The Entrepreneurial Practices of Becoming a Doll

Adrienne Evans, S. Riley

Research output: Chapter in Book/Report/Conference proceedingChapter

Abstract

‘Living dolls’ is a term that emerged online during 2010 to describe a group of women who participate in the practice of appearing ‘doll-like’. Living dolls take part in a number of beauty techniques in order to achieve a doll appearance through, for example, using wide-rimmed contact lenses, hair extensions and corsetry. An online community also holds that the living dolls achieve their appearance through the use of photo-editing technologies (e.g. Photoshop) and/or surgery—including rib removal, eye widening, breast implants and liposuction.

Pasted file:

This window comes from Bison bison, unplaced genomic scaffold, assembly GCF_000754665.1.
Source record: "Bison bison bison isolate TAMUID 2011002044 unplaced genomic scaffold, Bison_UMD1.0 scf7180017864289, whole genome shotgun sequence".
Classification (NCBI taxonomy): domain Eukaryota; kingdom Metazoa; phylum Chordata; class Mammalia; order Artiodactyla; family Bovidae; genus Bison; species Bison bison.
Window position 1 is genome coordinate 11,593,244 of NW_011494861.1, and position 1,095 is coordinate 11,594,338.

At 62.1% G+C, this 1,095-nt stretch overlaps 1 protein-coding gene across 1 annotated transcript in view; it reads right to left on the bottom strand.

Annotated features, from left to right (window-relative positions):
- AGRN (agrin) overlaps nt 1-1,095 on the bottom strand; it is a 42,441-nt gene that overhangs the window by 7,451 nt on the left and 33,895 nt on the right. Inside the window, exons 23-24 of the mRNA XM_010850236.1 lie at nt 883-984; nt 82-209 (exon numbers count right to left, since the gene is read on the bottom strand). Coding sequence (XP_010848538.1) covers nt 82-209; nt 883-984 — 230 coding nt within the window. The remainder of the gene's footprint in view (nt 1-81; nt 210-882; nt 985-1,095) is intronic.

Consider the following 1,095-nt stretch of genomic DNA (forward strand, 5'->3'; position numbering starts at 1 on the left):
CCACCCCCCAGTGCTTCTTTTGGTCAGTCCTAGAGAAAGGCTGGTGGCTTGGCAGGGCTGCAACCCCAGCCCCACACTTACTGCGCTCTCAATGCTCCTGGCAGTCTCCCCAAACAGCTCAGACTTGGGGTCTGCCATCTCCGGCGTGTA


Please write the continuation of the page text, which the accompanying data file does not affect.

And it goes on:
Original languageEnglish
Title of host publicationAesthetic Labour: Rethinking Beauty Politics in Neoliberalism
EditorsAna Sofia Elias, Rosalind Gill, Christina Scharff
Place of PublicationUK
PublisherPalgrave Macmillan UK
Pages133-148
Number of pages16
Volume1
ISBN (Electronic)978-1-137-47765-1
ISBN (Print)978-1-137-47764-4
DOIs
Publication statusPublished - 22 Jan 2017

Bibliographical note

The full text is not available on the repository.

Keywords

  • Transnational postfeminism
  • Living dolls
  • Kawaii
  • Make-up tutorial

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